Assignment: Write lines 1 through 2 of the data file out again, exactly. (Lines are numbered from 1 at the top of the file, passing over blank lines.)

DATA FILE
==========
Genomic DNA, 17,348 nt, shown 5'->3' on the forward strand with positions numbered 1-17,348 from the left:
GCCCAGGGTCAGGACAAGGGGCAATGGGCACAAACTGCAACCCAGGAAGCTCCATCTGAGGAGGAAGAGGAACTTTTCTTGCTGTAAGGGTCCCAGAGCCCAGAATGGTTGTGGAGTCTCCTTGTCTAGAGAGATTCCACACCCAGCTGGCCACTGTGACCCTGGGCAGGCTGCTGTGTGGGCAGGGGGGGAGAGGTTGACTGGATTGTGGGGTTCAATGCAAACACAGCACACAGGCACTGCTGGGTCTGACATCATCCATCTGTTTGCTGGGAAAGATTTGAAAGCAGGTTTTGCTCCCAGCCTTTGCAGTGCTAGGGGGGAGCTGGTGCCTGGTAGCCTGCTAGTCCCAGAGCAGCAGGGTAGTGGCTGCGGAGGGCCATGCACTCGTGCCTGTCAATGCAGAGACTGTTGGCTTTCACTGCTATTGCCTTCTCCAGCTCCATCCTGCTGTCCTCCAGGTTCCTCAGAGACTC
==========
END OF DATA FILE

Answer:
Genomic DNA, 17,348 nt, shown 5'->3' on the forward strand with positions numbered 1-17,348 from the left:
GCCCAGGGTCAGGACAAGGGGCAATGGGCACAAACTGCAACCCAGGAAGCTCCATCTGAGGAGGAAGAGGAACTTTTCTTGCTGTAAGGGTCCCAGAGCCCAGAATGGTTGTGGAGTCTCCTTGTCTAGAGAGATTCCACACCCAGCTGGCCACTGTGACCCTGGGCAGGCTGCTGTGTGGGCAGGGGGGGAGAGGTTGACTGGATTGTGGGGTTCAATGCAAACACAGCACACAGGCACTGCTGGGTCTGACATCATCCATCTGTTTGCTGGGAAAGATTTGAAAGCAGGTTTTGCTCCCAGCCTTTGCAGTGCTAGGGGGGAGCTGGTGCCTGGTAGCCTGCTAGTCCCAGAGCAGCAGGGTAGTGGCTGCGGAGGGCCATGCACTCGTGCCTGTCAATGCAGAGACTGTTGGCTTTCACTGCTATTGCCTTCTCCAGCTCCATCCTGCTGTCCTCCAGGTTCCTCAGAGACTC